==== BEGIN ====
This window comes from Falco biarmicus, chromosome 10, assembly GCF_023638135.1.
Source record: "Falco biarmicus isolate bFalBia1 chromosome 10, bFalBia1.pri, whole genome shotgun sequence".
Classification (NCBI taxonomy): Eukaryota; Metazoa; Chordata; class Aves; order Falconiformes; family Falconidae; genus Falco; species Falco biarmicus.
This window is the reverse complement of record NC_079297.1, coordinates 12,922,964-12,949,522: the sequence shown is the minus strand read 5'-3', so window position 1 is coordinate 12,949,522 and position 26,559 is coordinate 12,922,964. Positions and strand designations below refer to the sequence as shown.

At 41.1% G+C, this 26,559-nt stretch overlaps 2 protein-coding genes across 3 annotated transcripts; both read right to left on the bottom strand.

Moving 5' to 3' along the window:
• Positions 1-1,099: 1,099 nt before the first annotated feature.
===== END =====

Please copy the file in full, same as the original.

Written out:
This window comes from Falco biarmicus, chromosome 10, assembly GCF_023638135.1.
Source record: "Falco biarmicus isolate bFalBia1 chromosome 10, bFalBia1.pri, whole genome shotgun sequence".
Classification (NCBI taxonomy): Eukaryota; Metazoa; Chordata; class Aves; order Falconiformes; family Falconidae; genus Falco; species Falco biarmicus.
This window is the reverse complement of record NC_079297.1, coordinates 12,922,964-12,949,522: the sequence shown is the minus strand read 5'-3', so window position 1 is coordinate 12,949,522 and position 26,559 is coordinate 12,922,964. Positions and strand designations below refer to the sequence as shown.

At 41.1% G+C, this 26,559-nt stretch overlaps 2 protein-coding genes across 3 annotated transcripts; both read right to left on the bottom strand.

Moving 5' to 3' along the window:
• Positions 1-1,099: 1,099 nt before the first annotated feature.